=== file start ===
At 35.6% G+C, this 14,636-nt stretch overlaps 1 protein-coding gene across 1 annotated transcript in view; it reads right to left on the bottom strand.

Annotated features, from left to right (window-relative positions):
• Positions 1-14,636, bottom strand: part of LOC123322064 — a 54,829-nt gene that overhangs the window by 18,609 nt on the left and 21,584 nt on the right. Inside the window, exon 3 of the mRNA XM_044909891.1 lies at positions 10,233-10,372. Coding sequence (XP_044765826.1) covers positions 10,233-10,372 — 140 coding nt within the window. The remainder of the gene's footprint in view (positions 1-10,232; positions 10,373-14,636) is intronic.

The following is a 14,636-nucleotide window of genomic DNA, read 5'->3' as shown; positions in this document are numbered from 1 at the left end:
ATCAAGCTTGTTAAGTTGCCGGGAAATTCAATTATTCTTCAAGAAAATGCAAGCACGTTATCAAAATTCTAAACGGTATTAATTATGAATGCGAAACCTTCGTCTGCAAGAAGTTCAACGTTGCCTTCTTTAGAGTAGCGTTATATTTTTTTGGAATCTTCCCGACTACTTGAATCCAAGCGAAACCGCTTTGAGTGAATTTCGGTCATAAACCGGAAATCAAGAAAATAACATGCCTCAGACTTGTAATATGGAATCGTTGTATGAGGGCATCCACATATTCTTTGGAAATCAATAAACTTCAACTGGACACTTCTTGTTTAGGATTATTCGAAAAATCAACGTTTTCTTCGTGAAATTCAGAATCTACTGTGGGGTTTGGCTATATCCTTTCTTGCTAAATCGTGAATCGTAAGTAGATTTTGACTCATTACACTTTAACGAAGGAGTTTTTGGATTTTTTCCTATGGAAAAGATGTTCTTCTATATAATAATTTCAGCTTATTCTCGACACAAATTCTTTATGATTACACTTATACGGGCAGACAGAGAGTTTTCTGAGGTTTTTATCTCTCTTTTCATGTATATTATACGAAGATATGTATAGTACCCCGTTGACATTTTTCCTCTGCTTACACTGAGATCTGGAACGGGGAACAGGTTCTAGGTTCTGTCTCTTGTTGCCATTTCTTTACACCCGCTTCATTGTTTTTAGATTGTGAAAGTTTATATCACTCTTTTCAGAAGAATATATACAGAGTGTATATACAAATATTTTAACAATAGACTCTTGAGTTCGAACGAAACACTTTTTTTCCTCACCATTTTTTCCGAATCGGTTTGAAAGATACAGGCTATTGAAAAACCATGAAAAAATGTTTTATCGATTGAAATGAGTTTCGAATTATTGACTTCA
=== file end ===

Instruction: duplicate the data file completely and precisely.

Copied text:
At 35.6% G+C, this 14,636-nt stretch overlaps 1 protein-coding gene across 1 annotated transcript in view; it reads right to left on the bottom strand.

Annotated features, from left to right (window-relative positions):
• Positions 1-14,636, bottom strand: part of LOC123322064 — a 54,829-nt gene that overhangs the window by 18,609 nt on the left and 21,584 nt on the right. Inside the window, exon 3 of the mRNA XM_044909891.1 lies at positions 10,233-10,372. Coding sequence (XP_044765826.1) covers positions 10,233-10,372 — 140 coding nt within the window. The remainder of the gene's footprint in view (positions 1-10,232; positions 10,373-14,636) is intronic.

The following is a 14,636-nucleotide window of genomic DNA, read 5'->3' as shown; positions in this document are numbered from 1 at the left end:
ATCAAGCTTGTTAAGTTGCCGGGAAATTCAATTATTCTTCAAGAAAATGCAAGCACGTTATCAAAATTCTAAACGGTATTAATTATGAATGCGAAACCTTCGTCTGCAAGAAGTTCAACGTTGCCTTCTTTAGAGTAGCGTTATATTTTTTTGGAATCTTCCCGACTACTTGAATCCAAGCGAAACCGCTTTGAGTGAATTTCGGTCATAAACCGGAAATCAAGAAAATAACATGCCTCAGACTTGTAATATGGAATCGTTGTATGAGGGCATCCACATATTCTTTGGAAATCAATAAACTTCAACTGGACACTTCTTGTTTAGGATTATTCGAAAAATCAACGTTTTCTTCGTGAAATTCAGAATCTACTGTGGGGTTTGGCTATATCCTTTCTTGCTAAATCGTGAATCGTAAGTAGATTTTGACTCATTACACTTTAACGAAGGAGTTTTTGGATTTTTTCCTATGGAAAAGATGTTCTTCTATATAATAATTTCAGCTTATTCTCGACACAAATTCTTTATGATTACACTTATACGGGCAGACAGAGAGTTTTCTGAGGTTTTTATCTCTCTTTTCATGTATATTATACGAAGATATGTATAGTACCCCGTTGACATTTTTCCTCTGCTTACACTGAGATCTGGAACGGGGAACAGGTTCTAGGTTCTGTCTCTTGTTGCCATTTCTTTACACCCGCTTCATTGTTTTTAGATTGTGAAAGTTTATATCACTCTTTTCAGAAGAATATATACAGAGTGTATATACAAATATTTTAACAATAGACTCTTGAGTTCGAACGAAACACTTTTTTTCCTCACCATTTTTTCCGAATCGGTTTGAAAGATACAGGCTATTGAAAAACCATGAAAAAATGTTTTATCGATTGAAATGAGTTTCGAATTATTGACTTCA